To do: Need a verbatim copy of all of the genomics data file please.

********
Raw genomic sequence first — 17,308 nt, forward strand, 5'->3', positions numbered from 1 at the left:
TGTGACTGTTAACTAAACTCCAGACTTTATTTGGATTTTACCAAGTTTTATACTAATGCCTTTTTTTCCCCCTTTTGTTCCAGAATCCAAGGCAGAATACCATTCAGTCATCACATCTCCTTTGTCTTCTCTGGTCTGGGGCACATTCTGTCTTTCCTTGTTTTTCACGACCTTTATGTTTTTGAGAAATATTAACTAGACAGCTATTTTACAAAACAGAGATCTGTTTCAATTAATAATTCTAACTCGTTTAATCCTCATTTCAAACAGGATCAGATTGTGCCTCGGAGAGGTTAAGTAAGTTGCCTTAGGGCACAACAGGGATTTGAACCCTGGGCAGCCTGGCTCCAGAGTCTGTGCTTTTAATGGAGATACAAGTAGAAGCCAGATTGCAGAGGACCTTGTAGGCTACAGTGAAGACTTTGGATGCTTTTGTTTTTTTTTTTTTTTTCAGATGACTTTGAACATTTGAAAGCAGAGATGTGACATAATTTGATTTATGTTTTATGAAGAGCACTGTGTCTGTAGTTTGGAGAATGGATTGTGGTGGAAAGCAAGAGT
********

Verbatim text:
Raw genomic sequence first — 17,308 nt, forward strand, 5'->3', positions numbered from 1 at the left:
TGTGACTGTTAACTAAACTCCAGACTTTATTTGGATTTTACCAAGTTTTATACTAATGCCTTTTTTTCCCCCTTTTGTTCCAGAATCCAAGGCAGAATACCATTCAGTCATCACATCTCCTTTGTCTTCTCTGGTCTGGGGCACATTCTGTCTTTCCTTGTTTTTCACGACCTTTATGTTTTTGAGAAATATTAACTAGACAGCTATTTTACAAAACAGAGATCTGTTTCAATTAATAATTCTAACTCGTTTAATCCTCATTTCAAACAGGATCAGATTGTGCCTCGGAGAGGTTAAGTAAGTTGCCTTAGGGCACAACAGGGATTTGAACCCTGGGCAGCCTGGCTCCAGAGTCTGTGCTTTTAATGGAGATACAAGTAGAAGCCAGATTGCAGAGGACCTTGTAGGCTACAGTGAAGACTTTGGATGCTTTTGTTTTTTTTTTTTTTTTCAGATGACTTTGAACATTTGAAAGCAGAGATGTGACATAATTTGATTTATGTTTTATGAAGAGCACTGTGTCTGTAGTTTGGAGAATGGATTGTGGTGGAAAGCAAGAGT